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SBJ/October 27 - November 2, 2003/Facilities
Less is more: Sox scrap 6,600 seats
Published October 27, 2003
The Chicago White Sox will address what focus groups made the "No. 1 fan suggestion for improvement" by removing the canopy roof and top eight rows of the upper deck at U.S. Cellular Field, said Dan Polvere, director of development and facilities for the Illinois Sports Facilities Authority.
Renovations to U.S. Cellular Field will eliminate canopy roof, eight rows in upper deck.
HKS spokesman Chris Lamberth said, "There could also be a home run porch directly above the primary seating bowl like old Comiskey Park and old Tiger Stadium in Detroit and a 'fundamentals deck' for kids with mini-batting cages, pitching and hitting clinics and a mini-Wiffle Ball field."
Polvere said the team would pay the bills through money gained from last spring's $68 million naming-rights deal with U.S. Cellular. The White Sox have spent $30 million in upgrades in the last three years.
Patrons sitting in the upper deck and in the lower bowl have long complained that the upper deck is among their chief concerns. "People down below didn't like the way it looked, and people in the upper deck said it was a little bit farther from the action," Polvere said.
Much of the upper deck is uninhabited during the regular season with the exception of half-price promotions and the annual interleague series with the Chicago Cubs. The average crowd in the 2003 season was 23,945, or 50.8 percent of capacity.
Eliminating the top eight rows represents 6,600 seats, or one-third of the upper deck, Polvere said. The profile of the ballpark drops from 148 feet to about 130 feet.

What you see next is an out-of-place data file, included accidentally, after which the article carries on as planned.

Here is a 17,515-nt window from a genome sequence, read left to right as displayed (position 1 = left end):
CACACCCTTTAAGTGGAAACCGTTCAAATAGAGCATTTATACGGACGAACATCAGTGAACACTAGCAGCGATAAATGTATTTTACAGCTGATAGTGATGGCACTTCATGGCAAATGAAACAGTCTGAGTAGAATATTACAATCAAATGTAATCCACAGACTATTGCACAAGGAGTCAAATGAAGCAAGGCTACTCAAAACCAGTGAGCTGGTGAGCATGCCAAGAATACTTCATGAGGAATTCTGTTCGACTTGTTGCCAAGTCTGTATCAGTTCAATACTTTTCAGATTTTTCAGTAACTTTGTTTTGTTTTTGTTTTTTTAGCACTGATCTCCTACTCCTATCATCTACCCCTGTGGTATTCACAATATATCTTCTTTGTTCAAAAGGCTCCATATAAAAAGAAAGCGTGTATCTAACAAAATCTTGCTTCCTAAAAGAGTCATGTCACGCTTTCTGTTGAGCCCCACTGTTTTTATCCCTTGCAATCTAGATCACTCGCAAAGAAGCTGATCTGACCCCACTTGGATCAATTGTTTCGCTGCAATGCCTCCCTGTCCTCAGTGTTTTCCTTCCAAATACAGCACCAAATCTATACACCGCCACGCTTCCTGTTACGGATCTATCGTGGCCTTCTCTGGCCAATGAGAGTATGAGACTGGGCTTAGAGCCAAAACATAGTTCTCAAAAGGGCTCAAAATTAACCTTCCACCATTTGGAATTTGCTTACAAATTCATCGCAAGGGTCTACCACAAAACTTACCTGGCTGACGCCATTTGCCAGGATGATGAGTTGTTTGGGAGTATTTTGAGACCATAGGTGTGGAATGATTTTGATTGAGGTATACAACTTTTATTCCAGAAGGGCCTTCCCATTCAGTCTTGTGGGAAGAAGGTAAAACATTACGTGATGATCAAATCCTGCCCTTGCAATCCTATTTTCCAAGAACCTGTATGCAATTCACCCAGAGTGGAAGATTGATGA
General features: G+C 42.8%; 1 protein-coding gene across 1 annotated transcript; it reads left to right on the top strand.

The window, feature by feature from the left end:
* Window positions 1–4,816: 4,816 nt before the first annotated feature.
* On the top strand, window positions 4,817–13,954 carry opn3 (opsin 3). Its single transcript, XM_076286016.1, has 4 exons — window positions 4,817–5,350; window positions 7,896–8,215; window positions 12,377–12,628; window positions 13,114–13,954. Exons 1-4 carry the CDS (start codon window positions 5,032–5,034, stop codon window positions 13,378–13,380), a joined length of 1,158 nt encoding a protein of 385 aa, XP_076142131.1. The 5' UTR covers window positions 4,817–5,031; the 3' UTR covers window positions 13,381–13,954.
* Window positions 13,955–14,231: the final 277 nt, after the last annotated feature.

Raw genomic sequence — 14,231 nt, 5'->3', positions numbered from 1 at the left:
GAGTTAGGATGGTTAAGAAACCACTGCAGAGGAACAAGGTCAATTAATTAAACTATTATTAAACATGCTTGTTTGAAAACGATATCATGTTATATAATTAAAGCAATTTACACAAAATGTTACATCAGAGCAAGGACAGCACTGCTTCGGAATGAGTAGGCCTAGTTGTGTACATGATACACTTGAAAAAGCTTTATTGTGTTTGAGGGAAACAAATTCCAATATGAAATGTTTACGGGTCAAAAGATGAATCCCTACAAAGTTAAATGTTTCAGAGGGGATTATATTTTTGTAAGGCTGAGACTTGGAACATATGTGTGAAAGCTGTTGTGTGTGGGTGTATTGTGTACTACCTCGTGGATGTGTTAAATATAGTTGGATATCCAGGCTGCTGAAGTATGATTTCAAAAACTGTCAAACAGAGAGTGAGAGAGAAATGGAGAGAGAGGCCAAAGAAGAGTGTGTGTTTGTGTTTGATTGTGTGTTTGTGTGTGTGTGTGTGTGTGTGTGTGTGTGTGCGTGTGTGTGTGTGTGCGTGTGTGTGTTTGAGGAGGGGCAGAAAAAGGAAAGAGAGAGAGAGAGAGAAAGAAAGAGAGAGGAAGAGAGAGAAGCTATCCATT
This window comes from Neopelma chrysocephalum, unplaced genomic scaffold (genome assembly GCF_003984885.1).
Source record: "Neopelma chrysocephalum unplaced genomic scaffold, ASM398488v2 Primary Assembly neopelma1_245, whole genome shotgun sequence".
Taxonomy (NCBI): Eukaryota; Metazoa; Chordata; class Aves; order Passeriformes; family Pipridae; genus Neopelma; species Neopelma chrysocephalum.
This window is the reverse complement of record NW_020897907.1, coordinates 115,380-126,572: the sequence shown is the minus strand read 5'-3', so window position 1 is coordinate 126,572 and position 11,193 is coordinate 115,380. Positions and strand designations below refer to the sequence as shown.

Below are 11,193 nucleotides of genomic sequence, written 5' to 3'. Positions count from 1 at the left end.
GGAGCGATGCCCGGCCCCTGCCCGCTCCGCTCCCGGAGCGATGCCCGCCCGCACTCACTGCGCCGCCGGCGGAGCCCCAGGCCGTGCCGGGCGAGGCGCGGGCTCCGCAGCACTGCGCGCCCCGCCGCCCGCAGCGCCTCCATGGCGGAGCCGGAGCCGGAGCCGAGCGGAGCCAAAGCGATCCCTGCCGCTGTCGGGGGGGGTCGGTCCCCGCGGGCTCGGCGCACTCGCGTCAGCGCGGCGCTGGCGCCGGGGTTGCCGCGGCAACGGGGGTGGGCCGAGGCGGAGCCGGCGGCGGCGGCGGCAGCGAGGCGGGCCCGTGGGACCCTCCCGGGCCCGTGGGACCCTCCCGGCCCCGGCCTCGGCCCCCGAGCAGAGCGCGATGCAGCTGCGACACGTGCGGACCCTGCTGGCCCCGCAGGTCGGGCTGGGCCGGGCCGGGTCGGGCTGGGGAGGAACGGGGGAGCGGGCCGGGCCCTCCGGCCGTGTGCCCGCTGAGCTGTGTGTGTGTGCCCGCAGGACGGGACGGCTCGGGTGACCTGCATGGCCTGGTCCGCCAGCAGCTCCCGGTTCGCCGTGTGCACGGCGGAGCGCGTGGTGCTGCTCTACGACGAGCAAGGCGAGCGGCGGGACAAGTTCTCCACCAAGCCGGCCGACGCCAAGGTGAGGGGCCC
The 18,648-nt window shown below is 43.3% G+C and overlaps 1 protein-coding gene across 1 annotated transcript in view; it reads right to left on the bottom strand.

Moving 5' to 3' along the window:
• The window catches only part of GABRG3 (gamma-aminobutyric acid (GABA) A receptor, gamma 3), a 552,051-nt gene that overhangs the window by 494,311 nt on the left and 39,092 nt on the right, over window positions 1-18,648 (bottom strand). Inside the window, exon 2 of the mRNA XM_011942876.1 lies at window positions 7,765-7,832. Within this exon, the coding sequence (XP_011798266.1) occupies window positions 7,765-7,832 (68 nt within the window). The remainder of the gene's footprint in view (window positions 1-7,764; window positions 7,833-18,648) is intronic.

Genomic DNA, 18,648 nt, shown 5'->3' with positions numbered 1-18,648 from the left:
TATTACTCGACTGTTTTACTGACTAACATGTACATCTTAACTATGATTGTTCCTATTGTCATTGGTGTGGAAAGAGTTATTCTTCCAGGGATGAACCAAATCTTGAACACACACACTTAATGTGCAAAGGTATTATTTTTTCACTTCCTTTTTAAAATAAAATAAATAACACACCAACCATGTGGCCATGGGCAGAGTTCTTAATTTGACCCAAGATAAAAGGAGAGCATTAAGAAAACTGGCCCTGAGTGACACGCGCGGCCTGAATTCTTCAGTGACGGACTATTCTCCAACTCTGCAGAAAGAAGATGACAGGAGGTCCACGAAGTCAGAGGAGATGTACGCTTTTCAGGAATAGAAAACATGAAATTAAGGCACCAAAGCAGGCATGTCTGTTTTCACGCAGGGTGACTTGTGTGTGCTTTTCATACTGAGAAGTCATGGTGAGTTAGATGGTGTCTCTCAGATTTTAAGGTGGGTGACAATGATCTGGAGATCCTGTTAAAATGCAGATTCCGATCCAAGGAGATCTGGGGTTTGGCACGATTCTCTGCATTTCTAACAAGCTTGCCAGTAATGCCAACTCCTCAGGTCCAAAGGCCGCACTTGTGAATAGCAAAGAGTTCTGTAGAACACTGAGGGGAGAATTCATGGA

"We're losing 6,600 seats in the upper deck, but in the past three years, we've added 2,000 seats in the lower deck, down the foul lines and in the outfield," Polvere said. "We filled in the old bullpens, which helped sightlines."
The new project will leave U.S. Cellular Field's total seating at about 42,000.
The demolition is the fourth phase of a five-year program, said Dale Koger, president of Turner Sports Group. Turner Construction is doing the work. HKS of Dallas has been the architect throughout the process. HOK Sport of Kansas City originally designed the stadium, which opened in 1991, a year before the retro trend began with Camden Yards in Baltimore.
Polvere said that off-season events at the Levy Restaurants-operated Stadium Club, just below the upper deck toward right field, won't be affected by construction. "The only thing we're changing is the access points," he said. "We're actually using the Stadium Club entrance to get guests and employees in and out of the building. We're starting work behind home plate and going down the lines."